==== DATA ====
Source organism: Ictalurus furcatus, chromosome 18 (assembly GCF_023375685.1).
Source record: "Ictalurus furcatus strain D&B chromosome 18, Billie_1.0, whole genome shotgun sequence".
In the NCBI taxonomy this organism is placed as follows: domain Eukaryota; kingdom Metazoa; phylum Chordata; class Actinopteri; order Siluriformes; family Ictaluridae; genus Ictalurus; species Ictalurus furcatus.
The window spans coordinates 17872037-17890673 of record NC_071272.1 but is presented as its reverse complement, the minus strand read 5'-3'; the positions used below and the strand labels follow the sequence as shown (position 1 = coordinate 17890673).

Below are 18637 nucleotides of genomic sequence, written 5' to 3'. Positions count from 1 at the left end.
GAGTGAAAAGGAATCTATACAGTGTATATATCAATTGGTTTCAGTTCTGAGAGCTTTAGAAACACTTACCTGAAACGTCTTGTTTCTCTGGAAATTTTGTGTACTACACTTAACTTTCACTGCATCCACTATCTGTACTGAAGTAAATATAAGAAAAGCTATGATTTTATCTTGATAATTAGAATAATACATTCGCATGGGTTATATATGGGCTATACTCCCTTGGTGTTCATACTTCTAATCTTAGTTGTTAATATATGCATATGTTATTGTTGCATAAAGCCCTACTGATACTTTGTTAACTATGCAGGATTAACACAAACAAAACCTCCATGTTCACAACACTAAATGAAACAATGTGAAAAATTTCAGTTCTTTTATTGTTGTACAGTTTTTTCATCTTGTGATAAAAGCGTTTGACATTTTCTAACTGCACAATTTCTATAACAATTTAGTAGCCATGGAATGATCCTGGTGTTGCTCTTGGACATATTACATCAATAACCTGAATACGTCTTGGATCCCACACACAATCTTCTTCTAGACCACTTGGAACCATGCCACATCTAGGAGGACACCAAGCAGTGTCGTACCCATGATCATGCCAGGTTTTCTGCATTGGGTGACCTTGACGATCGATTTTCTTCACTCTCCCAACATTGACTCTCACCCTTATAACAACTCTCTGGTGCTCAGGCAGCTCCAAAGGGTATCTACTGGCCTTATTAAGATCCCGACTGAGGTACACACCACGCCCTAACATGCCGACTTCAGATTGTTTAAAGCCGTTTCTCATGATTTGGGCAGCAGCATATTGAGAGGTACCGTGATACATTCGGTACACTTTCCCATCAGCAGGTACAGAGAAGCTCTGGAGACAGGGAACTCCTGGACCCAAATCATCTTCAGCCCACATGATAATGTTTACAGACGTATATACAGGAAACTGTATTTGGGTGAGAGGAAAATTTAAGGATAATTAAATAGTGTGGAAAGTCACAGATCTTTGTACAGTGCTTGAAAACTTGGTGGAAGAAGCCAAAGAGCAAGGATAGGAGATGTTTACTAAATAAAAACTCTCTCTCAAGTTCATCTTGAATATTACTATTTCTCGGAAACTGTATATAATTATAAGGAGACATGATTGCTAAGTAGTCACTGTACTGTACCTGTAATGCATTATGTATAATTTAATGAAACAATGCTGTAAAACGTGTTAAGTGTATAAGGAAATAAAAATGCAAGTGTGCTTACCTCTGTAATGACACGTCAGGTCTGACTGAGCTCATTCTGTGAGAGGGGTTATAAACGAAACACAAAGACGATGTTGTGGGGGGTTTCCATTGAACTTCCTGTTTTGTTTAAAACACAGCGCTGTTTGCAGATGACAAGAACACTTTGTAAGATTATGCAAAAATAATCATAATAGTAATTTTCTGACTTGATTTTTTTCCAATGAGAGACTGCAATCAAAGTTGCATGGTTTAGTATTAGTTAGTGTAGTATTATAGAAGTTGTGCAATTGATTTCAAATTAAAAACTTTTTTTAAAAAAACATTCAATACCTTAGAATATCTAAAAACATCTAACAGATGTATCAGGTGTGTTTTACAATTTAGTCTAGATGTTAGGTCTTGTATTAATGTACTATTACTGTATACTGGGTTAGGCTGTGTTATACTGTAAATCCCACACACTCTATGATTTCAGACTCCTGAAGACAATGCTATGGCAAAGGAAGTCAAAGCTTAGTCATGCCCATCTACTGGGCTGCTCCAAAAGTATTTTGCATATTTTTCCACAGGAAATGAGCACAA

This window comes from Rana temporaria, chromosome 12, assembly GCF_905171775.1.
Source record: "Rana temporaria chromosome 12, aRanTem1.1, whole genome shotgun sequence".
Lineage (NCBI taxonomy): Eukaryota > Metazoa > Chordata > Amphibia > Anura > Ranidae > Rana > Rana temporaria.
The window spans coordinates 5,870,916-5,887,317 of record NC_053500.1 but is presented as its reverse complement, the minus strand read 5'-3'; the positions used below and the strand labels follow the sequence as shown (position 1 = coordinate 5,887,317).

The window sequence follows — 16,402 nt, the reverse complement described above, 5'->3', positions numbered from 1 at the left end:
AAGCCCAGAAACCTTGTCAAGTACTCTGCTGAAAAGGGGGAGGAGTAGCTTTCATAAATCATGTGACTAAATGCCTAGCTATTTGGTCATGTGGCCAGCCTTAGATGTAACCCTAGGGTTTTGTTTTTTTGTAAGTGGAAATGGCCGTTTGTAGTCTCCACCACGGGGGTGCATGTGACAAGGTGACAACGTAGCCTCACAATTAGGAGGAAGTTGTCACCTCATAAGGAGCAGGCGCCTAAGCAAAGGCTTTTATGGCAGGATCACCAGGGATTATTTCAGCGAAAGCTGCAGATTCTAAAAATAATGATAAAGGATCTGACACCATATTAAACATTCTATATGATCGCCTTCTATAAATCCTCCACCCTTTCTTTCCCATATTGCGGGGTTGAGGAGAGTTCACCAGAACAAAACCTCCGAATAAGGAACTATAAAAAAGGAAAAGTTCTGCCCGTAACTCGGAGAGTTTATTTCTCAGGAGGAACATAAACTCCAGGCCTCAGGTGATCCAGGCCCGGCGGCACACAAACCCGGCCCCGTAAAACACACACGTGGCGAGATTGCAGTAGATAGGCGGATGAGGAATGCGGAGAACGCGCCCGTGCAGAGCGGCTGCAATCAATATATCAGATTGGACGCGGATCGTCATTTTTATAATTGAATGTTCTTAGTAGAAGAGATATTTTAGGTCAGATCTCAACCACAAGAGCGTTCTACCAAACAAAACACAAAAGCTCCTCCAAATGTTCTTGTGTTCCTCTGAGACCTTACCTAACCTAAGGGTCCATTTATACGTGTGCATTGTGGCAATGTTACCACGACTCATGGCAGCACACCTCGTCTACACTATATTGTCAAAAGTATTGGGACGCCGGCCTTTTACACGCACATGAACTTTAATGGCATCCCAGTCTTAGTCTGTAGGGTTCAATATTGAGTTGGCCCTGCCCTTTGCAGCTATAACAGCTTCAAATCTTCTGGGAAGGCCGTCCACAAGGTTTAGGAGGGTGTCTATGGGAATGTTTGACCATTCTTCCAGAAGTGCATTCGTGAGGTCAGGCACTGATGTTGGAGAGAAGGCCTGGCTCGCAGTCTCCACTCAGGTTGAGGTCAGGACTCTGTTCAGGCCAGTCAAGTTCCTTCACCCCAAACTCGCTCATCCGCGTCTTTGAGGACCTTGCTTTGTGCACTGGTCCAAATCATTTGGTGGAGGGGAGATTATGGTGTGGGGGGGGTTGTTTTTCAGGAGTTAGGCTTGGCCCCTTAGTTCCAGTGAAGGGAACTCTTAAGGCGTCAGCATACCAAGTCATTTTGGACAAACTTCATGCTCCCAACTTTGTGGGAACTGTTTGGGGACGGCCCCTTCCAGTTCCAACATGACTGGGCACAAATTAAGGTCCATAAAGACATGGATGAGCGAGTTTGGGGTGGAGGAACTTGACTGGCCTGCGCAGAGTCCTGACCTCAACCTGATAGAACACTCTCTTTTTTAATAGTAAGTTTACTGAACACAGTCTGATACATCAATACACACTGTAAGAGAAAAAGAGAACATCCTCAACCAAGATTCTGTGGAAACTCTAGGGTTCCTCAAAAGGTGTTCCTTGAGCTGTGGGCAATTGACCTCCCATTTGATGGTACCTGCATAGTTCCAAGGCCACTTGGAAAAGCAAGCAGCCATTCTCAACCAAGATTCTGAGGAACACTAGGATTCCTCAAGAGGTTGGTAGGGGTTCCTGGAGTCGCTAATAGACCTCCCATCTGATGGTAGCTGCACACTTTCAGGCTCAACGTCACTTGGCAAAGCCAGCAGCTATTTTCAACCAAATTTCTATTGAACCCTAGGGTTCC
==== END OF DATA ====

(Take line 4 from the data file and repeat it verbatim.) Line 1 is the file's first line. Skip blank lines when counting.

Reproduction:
The window spans coordinates 17872037-17890673 of record NC_071272.1 but is presented as its reverse complement, the minus strand read 5'-3'; the positions used below and the strand labels follow the sequence as shown (position 1 = coordinate 17890673).